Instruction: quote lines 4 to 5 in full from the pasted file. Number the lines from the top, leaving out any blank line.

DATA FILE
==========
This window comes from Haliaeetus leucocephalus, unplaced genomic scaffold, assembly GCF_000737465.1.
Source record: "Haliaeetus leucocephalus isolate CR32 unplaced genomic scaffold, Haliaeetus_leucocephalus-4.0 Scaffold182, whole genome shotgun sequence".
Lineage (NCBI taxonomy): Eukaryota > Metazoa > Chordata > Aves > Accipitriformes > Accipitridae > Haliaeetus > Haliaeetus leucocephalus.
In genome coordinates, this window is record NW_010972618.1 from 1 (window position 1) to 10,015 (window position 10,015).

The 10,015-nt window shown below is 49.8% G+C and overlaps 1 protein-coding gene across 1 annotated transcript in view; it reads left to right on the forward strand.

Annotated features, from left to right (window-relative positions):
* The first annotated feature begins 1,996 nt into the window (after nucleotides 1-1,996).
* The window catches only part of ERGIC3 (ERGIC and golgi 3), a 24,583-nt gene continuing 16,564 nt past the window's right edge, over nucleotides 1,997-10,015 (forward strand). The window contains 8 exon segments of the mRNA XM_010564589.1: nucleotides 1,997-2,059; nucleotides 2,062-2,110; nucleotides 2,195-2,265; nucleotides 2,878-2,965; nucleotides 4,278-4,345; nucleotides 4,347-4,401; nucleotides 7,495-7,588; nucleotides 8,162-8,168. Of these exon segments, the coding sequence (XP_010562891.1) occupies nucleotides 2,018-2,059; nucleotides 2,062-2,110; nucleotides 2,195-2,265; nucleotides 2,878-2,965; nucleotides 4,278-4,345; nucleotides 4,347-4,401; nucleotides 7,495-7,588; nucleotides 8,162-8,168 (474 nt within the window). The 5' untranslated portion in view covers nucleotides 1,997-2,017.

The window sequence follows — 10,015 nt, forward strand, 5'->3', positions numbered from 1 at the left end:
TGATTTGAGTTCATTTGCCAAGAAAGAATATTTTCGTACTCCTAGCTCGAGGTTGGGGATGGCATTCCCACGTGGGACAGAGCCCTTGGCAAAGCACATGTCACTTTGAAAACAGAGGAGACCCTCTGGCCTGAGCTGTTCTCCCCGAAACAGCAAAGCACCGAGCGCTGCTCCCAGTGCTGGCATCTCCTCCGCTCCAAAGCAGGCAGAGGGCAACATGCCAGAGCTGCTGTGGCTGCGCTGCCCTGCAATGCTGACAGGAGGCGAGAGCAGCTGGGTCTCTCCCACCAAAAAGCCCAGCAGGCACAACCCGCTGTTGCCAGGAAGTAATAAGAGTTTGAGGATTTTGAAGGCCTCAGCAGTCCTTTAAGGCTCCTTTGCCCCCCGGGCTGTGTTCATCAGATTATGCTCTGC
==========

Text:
In genome coordinates, this window is record NW_010972618.1 from 1 (window position 1) to 10,015 (window position 10,015).

The 10,015-nt window shown below is 49.8% G+C and overlaps 1 protein-coding gene across 1 annotated transcript in view; it reads left to right on the forward strand.